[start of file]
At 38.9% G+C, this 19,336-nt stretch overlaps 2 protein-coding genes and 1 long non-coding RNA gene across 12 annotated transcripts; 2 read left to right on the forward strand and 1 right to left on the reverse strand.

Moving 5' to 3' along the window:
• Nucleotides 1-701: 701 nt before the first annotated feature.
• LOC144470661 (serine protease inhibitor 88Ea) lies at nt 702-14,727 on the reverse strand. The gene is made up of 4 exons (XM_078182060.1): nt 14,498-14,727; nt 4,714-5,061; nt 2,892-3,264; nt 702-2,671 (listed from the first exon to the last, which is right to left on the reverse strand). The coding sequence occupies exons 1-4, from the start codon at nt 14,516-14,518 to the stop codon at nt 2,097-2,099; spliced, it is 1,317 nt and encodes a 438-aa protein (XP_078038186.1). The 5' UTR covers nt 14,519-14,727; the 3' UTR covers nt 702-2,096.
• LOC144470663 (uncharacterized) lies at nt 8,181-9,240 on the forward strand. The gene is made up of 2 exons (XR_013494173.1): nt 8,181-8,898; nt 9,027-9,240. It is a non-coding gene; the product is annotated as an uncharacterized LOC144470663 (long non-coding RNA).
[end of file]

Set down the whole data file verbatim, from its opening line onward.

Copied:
At 38.9% G+C, this 19,336-nt stretch overlaps 2 protein-coding genes and 1 long non-coding RNA gene across 12 annotated transcripts; 2 read left to right on the forward strand and 1 right to left on the reverse strand.

Moving 5' to 3' along the window:
• Nucleotides 1-701: 701 nt before the first annotated feature.
• LOC144470661 (serine protease inhibitor 88Ea) lies at nt 702-14,727 on the reverse strand. The gene is made up of 4 exons (XM_078182060.1): nt 14,498-14,727; nt 4,714-5,061; nt 2,892-3,264; nt 702-2,671 (listed from the first exon to the last, which is right to left on the reverse strand). The coding sequence occupies exons 1-4, from the start codon at nt 14,516-14,518 to the stop codon at nt 2,097-2,099; spliced, it is 1,317 nt and encodes a 438-aa protein (XP_078038186.1). The 5' UTR covers nt 14,519-14,727; the 3' UTR covers nt 702-2,096.
• LOC144470663 (uncharacterized) lies at nt 8,181-9,240 on the forward strand. The gene is made up of 2 exons (XR_013494173.1): nt 8,181-8,898; nt 9,027-9,240. It is a non-coding gene; the product is annotated as an uncharacterized LOC144470663 (long non-coding RNA).